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September 22nd, 2010
06:17 PM ET

Hope for heart patients with minimally invasive surgery

A new heart procedure could save thousands of people each year who are too sick or frail to undergo major surgery, according to a report in the New England Journal of Medicine.

The procedure is used to treat aortic stenosis, a narrowing of the valve between the heart and the artery that carries blood to the rest of the body.  The narrow opening forces the heart to work harder than normal, which can lead to fatigue, weakness and heart failure.  According to Dr. Martin Leon of New York Presbyterian-Columbia Hospital, the study’s lead author, the condition afflicts about 5 percent of all people over the age of 75.

FULL POST


September 22nd, 2010
03:31 PM ET

Can caffeine cause intoxication?

“Can too much caffeine make you insane – and mentally unstable enough to unknowingly kill someone?” This Just In blogger Mallory Simon of CNN.com, posed the question in her post about a buzzworthy murder defense.

A man’s defense attorneys are expected to make the claim that too much soda, caffeine-laced diet pills and the energy drink No Fear combined with sleep deprivation, resulted in a “temporary psychotic disorder" and so, the defendant Woody Will Smith couldn't be criminally responsible for the murder of his wife.

Amanda Hornsby-Smith was strangled with an extension cord in 2009. FULL POST


September 22nd, 2010
12:38 PM ET

Company in egg recall had been warned

A company under fire after a salmonella outbreak that sickened more than 1,600 people has had "warning after warning" about conditions at its farms for decades, the chairman of a congressional committee probing the outbreak said Wednesday.

Watch the House commerce subcommittee hearing live here.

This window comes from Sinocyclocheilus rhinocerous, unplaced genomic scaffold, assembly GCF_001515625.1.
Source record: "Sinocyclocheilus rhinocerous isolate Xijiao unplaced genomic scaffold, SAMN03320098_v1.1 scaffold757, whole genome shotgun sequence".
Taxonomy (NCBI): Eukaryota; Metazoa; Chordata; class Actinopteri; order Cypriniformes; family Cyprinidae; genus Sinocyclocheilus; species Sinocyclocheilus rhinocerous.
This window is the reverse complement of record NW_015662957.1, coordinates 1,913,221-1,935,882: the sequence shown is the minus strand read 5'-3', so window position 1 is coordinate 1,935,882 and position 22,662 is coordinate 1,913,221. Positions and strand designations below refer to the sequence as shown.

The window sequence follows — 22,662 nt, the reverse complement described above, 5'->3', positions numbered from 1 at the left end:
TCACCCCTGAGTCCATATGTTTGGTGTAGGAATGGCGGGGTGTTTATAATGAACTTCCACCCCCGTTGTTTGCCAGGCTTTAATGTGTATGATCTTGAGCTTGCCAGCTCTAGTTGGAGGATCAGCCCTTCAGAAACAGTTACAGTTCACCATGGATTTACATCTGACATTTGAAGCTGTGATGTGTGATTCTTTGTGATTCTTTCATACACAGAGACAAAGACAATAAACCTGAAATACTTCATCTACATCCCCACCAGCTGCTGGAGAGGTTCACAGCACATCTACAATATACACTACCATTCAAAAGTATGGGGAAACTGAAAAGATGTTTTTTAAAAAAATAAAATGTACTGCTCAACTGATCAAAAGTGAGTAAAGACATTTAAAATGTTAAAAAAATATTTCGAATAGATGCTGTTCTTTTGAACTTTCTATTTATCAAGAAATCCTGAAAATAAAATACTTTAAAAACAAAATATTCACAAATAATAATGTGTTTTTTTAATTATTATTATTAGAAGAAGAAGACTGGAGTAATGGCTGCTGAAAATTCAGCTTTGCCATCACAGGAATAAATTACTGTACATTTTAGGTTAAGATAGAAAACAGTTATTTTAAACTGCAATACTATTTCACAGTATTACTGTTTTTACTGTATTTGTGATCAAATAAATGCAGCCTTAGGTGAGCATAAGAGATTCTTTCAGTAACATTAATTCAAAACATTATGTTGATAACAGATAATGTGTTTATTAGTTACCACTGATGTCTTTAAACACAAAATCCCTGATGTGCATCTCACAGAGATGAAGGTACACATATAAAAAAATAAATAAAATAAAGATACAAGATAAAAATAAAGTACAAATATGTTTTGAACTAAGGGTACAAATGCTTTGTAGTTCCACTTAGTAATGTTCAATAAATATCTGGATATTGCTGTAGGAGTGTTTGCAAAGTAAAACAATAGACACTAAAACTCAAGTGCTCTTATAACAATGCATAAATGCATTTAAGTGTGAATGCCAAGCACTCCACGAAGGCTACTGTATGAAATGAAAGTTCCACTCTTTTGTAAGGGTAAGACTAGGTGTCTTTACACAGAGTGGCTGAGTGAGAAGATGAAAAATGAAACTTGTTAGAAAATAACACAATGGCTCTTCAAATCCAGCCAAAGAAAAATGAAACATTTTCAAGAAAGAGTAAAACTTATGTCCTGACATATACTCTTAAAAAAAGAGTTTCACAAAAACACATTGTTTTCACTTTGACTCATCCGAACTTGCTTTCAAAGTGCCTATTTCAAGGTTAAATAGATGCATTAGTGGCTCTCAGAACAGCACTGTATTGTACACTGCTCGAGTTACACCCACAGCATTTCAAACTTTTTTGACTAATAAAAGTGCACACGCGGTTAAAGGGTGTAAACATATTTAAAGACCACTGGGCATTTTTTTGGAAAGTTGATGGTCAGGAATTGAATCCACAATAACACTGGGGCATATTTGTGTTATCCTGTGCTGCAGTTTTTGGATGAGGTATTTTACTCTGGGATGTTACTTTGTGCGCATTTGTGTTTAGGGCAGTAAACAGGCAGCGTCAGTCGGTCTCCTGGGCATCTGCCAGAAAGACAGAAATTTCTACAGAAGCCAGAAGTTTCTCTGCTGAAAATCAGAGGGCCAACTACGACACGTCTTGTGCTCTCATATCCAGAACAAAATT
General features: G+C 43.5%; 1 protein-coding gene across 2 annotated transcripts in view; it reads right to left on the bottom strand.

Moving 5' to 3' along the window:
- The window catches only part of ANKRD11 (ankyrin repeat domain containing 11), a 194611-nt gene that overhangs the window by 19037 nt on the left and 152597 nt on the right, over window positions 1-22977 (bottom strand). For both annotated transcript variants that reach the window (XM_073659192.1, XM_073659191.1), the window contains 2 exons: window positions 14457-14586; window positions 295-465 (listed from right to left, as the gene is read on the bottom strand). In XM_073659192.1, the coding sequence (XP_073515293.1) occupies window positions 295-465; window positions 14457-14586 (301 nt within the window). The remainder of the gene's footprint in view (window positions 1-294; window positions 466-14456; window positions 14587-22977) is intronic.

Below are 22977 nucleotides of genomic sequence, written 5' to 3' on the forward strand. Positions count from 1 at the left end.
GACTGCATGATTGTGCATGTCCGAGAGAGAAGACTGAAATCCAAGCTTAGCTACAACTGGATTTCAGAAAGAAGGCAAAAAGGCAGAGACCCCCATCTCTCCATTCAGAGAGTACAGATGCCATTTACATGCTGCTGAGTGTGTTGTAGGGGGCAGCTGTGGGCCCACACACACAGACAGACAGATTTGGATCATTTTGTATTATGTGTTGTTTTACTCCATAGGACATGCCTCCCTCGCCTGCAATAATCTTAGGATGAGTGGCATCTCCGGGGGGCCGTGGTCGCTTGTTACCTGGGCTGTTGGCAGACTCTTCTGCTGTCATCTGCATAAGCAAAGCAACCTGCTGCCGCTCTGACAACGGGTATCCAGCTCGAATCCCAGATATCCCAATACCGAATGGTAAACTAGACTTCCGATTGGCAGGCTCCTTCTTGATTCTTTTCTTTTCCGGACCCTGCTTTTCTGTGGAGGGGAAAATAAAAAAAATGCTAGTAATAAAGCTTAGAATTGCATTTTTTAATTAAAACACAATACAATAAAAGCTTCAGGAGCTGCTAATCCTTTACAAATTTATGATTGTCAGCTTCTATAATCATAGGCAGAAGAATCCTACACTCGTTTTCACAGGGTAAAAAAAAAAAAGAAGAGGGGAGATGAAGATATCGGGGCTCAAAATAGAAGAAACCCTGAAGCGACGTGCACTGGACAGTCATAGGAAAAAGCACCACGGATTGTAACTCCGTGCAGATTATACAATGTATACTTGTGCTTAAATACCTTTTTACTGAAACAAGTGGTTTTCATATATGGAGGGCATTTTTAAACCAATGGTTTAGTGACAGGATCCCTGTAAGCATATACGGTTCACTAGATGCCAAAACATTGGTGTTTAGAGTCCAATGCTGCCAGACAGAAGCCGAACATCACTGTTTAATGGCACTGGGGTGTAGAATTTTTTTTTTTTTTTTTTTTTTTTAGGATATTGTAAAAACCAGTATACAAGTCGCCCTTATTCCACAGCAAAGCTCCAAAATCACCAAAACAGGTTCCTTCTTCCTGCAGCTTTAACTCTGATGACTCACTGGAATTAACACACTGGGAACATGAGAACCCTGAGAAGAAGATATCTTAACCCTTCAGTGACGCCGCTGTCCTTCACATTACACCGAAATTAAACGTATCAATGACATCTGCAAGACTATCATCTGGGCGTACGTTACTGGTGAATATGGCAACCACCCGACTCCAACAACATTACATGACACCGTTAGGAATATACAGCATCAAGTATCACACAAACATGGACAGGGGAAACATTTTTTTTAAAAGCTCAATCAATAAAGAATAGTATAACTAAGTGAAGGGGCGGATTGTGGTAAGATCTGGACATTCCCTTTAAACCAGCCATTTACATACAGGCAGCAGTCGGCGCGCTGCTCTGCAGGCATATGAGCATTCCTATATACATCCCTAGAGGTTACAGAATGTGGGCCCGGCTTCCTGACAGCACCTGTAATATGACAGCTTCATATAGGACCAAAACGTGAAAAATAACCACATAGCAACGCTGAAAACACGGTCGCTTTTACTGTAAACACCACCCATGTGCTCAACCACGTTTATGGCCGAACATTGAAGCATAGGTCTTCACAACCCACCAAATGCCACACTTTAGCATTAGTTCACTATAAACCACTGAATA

Need a refresher on the egg recall situation? Here are the basics of what happened.

And here's a roundup of egg safety coverage from Eatocracy.


Filed under: Food Safety

How your health care may change
September 22nd, 2010
09:54 AM ET

How your health care may change

Six months ago tomorrow, President Barack Obama signed landmark health care reform legislation. On Thursday, a wave of major changes will take effect. But how will that change your health insurance? Here are eight ways ...

1. If you are an adult under age 26, you will now be covered by your parent or guardian's employer-based health insurance. In some states, this coverage extends until age 28 or 29, CNNMoney reports. Some companies began covering these older dependents as early as May; the Department of Health and Human Services offers more information.

FULL POST


September 22nd, 2010
09:19 AM ET

FDA approves first MS treatment in pill form

The Food and Drug Administration (FDA) has approved the first oral drug for treating relapsing-remitting multiple sclerosis (MS), the most common form of the disease.

Unlike current MS drugs, which are given by injections or infusion, this new drug, called Gilenya or fingolimod, comes in a capsule which is taken once a day.  Taking a pill is much less painful than having to stick a needle in your body on a daily, weekly or monthly basis, which is what many MS patients have to do now.   

FULL POST


September 22nd, 2010
08:44 AM ET

TEDMED: What do your genes say about you?

Do you know what your genetic ancestry is? Do you know what diseases you're at risk for?

In her TEDMED talk, Anne Wojcicki of 23andMe talks about why you might want to consider genetic testing through a service such as hers. Your genes can tell you about appropriate dosing for drugs such as Warfarin, used for blood clots, and Plavix (clopidogrel), which is for preventing future strokes and heart attacks.

Genetic testing can also reveal your risks for specific diseases, she says. That may sound scary, but Wojcicki argues that it can make people have healthier habits. Her husband, Google co-founder Sergey Brin, began exercising more and watching what he eats after learning about his risk for Parkinson's, she says. FULL POST


September 22nd, 2010
08:35 AM ET

Is the inability of cancer patients to eat a concern?

Every weekday, a CNNHealth expert doctor answers a viewer question. On Wednesdays, it's Dr. Otis Brawley, chief medical officer at the American Cancer Society.

Question asked by Steve Snodgrass, Bowling Green, Kentucky

I wanted to see what your experts thought about cancer/chemotherapy patients and protein malnutrition. I have read it leads to as many as 45 to 50 percent of cancer deaths. Is the inability of cancer patients to eat of major concern to cancer health care providers? Thank you. FULL POST


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About this blog

Get a behind-the-scenes look at the latest stories from CNN Chief Medical Correspondent, Dr. Sanjay Gupta, Senior Medical Correspondent Elizabeth Cohen and the CNN Medical Unit producers. They'll share news and views on health and medical trends - info that will help you take better care of yourself and the people you love.

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